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    “Sabrina The Teenage Witch” #2

    By | May 16th, 2019
    Posted in Reviews | % Comments

    Archie Comics is looking to explore the “Sabrina The Teenage Witch” property with the debut of a brand new ongoing series. The debut of “Sabrina The Teenage Witch” told a youthful, endearing story that took lots of the classic elements of the franchise that came before. Will the title be able to keep up that some momentum and level of excitement from the debut? Will Veronica and Andy Fish be able to keep a consistent level of quality for the interior pages? Also, what elements does up-and-coming comic book writer Kelly Thompson bring to the property?

    Written by Kelly Thompson
    Illustrated and colored by Veronica Fish and Andy Fish
    Lettered by Jack Morelli

    Very weird goings-on in the town of Greendale are making Sabrina Spellman’s relocation to Greendale High…complicated. Protecting her friends, saving her family, solving a supernatural mystery, and keeping her witch nature a secret is starting to seem impossible. Something’s gotta give…but which one will it be and what will it mean for her future in Greendale?!

    “Sabrina The Teenage Witch” #2 continues Kelly Thompson’s endearing, yet measured take on the character. This chapter is structured in an odd manner that is able to show off the interesting supporting cast in the series. While there are several moments that dive straight into the occult, Thompson does an excellent job grounding the script with touches from Sabrina’s personal life. The sequences in the issue show contain all the different facets of Sabrina’s life and how big her supporting cast has become.

    The issue tackles a Spider-Man-like balance between Sabrina and her home life. Writer Kelly Thompson’s script carries lots of stakes as Sabrina has limited resources. The issue is structured like a Peter Parker story, exploring how Sabrina doesn’t have enough time to do everything she wants or needs in a given day. Readers are introduced to lots of different characters in the issue. This entry manages to cover a lot of different storylines without feeling rushed. Thompson does a great job taking care to ensure the supernatural elements fuse together with the content in the script.

    The issue carries a friendly tone extremely well. The title evokes a very similar nature to the core Archie series. “Sabrina The Teenage Witch” is a family-friendly comic that still feels like it is willing to push boundaries and come off as dark as it needs to be in order to tell a compelling story. Thompson does a great job exploring a location like Sabrina’s library while fleshing out the relationships between Sabrina’s aunts Hilda and Zelda.

    The art from Veronica and Andy Fish carries a really grounded aesthetic. The art and color are bright and saturated. The issue carries a striking production quality and looks beautiful on every page. Veronica and Andy Fish find really interesting ways to frame the sequences in the comic. The story’s more ethereal qualities exploring the supernatural is the best part of the issue from a visual standpoint. Hilda and Zelda’s basement scene is arguably the most important part of the issue. The pages carry a dark panel border and feature a few bewildering expressions juxtaposed really nicely with Sabrina’s hair or bright lab equipment in the background of certain panels.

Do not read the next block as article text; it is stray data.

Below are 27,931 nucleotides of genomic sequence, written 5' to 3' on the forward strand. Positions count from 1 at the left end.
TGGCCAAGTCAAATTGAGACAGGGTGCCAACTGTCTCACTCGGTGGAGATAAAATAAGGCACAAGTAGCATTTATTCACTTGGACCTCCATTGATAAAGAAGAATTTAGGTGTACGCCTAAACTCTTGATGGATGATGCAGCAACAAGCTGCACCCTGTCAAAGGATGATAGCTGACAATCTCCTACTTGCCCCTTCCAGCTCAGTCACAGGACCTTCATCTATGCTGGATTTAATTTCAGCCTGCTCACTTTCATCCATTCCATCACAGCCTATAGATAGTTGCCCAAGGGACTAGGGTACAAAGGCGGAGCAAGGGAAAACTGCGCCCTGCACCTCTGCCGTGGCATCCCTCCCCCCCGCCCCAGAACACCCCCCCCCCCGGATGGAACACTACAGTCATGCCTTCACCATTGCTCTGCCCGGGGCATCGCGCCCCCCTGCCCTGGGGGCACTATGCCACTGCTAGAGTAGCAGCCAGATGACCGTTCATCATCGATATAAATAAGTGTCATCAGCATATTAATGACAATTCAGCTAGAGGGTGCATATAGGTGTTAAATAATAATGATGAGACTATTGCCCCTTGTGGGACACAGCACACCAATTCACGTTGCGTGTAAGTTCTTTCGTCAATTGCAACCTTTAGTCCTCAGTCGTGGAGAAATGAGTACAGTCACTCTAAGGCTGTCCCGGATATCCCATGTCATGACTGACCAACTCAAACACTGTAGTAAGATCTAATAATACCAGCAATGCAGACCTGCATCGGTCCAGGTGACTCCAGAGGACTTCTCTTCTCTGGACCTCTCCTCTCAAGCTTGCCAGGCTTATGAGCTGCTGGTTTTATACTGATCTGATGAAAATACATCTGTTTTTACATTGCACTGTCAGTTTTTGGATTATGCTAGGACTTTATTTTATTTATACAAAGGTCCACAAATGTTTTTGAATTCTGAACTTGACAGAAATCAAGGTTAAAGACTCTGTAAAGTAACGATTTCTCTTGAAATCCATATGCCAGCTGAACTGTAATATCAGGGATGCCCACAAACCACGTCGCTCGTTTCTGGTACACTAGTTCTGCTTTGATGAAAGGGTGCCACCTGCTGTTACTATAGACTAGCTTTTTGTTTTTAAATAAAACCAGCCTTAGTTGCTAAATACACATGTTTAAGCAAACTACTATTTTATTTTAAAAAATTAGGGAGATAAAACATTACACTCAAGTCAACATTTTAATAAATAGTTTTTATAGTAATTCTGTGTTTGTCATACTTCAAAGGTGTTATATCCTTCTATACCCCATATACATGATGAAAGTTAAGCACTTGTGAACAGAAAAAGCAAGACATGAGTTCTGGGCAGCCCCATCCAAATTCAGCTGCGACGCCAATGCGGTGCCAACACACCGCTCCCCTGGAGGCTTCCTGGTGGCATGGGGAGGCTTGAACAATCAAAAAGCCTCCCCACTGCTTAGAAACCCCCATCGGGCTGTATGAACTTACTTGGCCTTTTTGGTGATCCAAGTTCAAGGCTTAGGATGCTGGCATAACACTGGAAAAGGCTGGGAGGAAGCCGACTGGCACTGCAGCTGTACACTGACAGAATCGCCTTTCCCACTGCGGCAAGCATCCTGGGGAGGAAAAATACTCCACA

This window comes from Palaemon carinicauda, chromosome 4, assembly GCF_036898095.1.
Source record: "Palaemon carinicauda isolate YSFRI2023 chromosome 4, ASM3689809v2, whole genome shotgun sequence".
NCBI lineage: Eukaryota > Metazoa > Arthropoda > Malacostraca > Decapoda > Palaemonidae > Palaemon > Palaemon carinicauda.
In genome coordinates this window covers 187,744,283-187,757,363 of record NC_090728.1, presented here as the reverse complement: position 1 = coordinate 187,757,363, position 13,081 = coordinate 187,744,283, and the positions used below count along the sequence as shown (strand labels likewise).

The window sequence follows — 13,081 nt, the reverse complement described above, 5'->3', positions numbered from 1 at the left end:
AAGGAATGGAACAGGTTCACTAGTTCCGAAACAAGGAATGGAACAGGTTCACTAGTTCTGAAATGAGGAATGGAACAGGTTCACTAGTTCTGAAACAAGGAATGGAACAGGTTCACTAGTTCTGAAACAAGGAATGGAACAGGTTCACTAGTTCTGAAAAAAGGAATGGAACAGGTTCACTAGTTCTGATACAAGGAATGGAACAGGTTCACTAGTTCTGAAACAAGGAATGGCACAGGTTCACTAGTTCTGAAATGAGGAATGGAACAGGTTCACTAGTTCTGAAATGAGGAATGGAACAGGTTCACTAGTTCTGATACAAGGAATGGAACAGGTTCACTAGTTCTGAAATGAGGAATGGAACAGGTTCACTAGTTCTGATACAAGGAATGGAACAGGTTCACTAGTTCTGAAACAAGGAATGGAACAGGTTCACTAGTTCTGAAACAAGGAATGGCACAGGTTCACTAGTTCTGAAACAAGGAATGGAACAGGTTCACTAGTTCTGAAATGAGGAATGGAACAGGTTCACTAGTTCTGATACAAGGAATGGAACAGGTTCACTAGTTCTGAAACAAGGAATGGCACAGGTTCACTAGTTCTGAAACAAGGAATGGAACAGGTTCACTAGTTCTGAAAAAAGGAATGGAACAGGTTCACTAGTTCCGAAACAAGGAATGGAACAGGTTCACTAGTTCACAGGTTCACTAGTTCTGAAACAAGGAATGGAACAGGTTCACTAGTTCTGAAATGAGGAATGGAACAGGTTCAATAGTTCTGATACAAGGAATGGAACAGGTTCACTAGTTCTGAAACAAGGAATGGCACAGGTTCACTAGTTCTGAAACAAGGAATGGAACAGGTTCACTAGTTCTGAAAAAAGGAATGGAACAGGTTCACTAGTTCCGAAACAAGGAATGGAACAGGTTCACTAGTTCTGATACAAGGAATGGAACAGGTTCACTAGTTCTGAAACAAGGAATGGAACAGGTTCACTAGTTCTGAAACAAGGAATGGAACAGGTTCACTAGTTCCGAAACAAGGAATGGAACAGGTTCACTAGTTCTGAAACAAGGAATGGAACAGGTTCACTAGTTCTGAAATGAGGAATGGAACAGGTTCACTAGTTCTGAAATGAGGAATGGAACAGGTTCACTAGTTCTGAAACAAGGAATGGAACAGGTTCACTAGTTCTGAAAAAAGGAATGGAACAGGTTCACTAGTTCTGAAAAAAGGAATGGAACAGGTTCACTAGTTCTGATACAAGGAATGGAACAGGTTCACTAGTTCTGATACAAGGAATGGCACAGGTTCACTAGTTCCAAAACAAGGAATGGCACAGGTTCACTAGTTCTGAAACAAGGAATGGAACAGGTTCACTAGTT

The acting and motion of the figures are depicted with a lot of care. Veronica and Andy Fish give the characters some kind of pose or facial reaction in every panel. There are times when the heavy amount of captions and dialogue make the page look crowded. There are also some scenes in need of more detail in the background of the panel. While the scenes of motion and Sabrina’s reaction shot in the hallway with Harvey was amusing, Harvey’s face seems to completely change in structure in one panel. It is also strange that his face doesn’t have as much detail as Sabrina’s. It is still incredibly easy to overlook some of the minor quibbles I have with the art and recognize the impressive level of quality represented by the visuals in the issue.

    “Sabrina The Teenage Witch” #2 switches between scenes really fast and doesn’t quite have the right pacing or shock value to make the cliffhanger as interesting as it could have been. Thompson does a good job building as much momentum as she can with the fast pace of the story and serialized nature of comics. The issue also has an impressive amount of subtext similar to the core “Archie” titles. Readers usually aren’t told everyone’s thoughts on the page in some of the more melodramatic moments within the script.

    Continued below

    “Sabrina The Teenage Witch” #2 expands on the first entry and pushes the plot forward with nearly every supporting player from the debut issue. The issue has a quick plot and pace but never disorients the reader. The title switches tones between an average high school drama story on one page and an investigation into a magic-filled basement in the very next scene. The all-ages approach to the title doesn’t make Sabrina’s plot elements come off as diluted or censored. I would like to see the supernatural elements fleshed out further in future issues. It would also be interesting to see Sabrina directly confront a villain at some point in the future.

    Final Verdict: 8.4 – “Sabrina The Teenage Witch” #2 explores several important plot points from the debut and features a solid cliffhanger.


    Alexander Jones

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